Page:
Thailand Through The Year



Thailand Through The Year

Posted By : admin/ 4 0

The Thai year revolves around the monsoon seasons – which dictate the year’s farming activities – and the religious calendar. Most religious festivals are Buddhist, and often observed on significant days of the lunar cycle, such as full moon. Festivals may also mark a seasonal change, such as the end of the rains, or a related agricultural event, such as the beginning of the planting season. The three seasons – wet, cool, and hot – are produced by the Southwest and Northeast monsoons. At the start of the wet season farmers plant rice seedlings. The rice-growing period is the traditional time for boys to enter the monkhood for a few weeks. In the cool season the drier weather ripens the crop, which is gathered before the hot season. Village life then slows down. During most weeks a festival is held somewhere in the country, especially in the cool season.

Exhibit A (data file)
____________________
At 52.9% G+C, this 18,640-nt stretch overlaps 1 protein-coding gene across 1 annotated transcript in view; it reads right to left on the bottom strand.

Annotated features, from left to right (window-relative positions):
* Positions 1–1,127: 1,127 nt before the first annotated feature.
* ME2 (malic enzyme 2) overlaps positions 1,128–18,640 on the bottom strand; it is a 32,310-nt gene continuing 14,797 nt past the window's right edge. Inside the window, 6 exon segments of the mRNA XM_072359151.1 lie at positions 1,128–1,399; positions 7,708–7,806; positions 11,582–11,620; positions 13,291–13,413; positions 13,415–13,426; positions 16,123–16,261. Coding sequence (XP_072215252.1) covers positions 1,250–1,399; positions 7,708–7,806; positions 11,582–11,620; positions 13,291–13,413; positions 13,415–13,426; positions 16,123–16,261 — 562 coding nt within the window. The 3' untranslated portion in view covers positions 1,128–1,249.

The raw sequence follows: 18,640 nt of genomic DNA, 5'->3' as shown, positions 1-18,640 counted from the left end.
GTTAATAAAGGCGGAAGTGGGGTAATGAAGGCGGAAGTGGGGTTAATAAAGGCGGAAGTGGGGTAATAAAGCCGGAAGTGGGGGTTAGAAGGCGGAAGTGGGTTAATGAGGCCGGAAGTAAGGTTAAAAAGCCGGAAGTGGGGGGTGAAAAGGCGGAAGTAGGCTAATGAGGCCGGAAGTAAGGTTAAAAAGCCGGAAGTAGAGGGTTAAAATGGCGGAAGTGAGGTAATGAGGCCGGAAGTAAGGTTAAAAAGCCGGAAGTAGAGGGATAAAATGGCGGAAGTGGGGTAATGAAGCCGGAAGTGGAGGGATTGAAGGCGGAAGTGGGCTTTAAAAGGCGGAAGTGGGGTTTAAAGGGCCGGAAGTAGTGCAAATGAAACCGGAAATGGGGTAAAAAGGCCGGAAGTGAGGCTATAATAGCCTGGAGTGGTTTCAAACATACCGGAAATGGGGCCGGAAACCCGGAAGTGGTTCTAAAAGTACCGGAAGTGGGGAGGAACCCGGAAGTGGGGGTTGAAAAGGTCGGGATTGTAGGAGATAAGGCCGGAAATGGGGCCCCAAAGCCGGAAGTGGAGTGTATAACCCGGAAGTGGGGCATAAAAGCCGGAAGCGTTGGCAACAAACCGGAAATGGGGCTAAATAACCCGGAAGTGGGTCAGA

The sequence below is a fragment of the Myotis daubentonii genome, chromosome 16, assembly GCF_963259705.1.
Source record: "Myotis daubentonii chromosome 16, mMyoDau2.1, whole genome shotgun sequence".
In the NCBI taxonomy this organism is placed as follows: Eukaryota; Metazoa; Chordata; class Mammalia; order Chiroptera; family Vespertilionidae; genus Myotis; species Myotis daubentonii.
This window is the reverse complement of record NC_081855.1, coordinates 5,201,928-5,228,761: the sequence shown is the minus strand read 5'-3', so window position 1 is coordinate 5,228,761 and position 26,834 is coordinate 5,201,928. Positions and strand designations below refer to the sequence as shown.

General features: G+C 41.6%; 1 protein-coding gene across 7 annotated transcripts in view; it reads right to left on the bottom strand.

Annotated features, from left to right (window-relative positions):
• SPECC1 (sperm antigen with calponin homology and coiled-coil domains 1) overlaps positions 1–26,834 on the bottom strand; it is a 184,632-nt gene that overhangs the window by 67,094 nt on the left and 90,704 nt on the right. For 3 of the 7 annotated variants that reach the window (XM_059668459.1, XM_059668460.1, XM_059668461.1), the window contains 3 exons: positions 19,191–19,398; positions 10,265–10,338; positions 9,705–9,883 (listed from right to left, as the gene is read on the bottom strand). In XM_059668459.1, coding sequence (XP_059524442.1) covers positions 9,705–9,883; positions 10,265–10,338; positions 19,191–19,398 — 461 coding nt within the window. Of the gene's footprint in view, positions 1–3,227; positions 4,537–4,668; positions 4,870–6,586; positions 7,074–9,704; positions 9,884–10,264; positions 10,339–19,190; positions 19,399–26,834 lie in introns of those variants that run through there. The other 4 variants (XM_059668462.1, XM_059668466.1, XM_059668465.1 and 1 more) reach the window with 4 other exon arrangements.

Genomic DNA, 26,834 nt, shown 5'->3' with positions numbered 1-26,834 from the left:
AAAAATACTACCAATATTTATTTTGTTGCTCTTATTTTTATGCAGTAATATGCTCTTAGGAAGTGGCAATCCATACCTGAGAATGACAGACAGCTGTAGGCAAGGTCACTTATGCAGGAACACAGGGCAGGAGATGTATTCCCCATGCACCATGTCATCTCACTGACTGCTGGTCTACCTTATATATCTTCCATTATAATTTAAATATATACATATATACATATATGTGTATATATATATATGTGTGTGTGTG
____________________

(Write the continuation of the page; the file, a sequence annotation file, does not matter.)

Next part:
Hot Season

High temperatures combined with high humidity make this an uncomfortable time, April being especially hot. With the fields empty and rivers running low, the landscape appears faded and spent in the bright sunshine. Considering the heat, it is not surprising that Thailand’s traditional New Year, Songkran, is celebrated with water.


ASEAN Barred Ground Dove Fair (first week), Yala. Dovesinging contest that attracts bird lovers from as far away as Cambodia, Malaysia, Singapore, and Indonesia.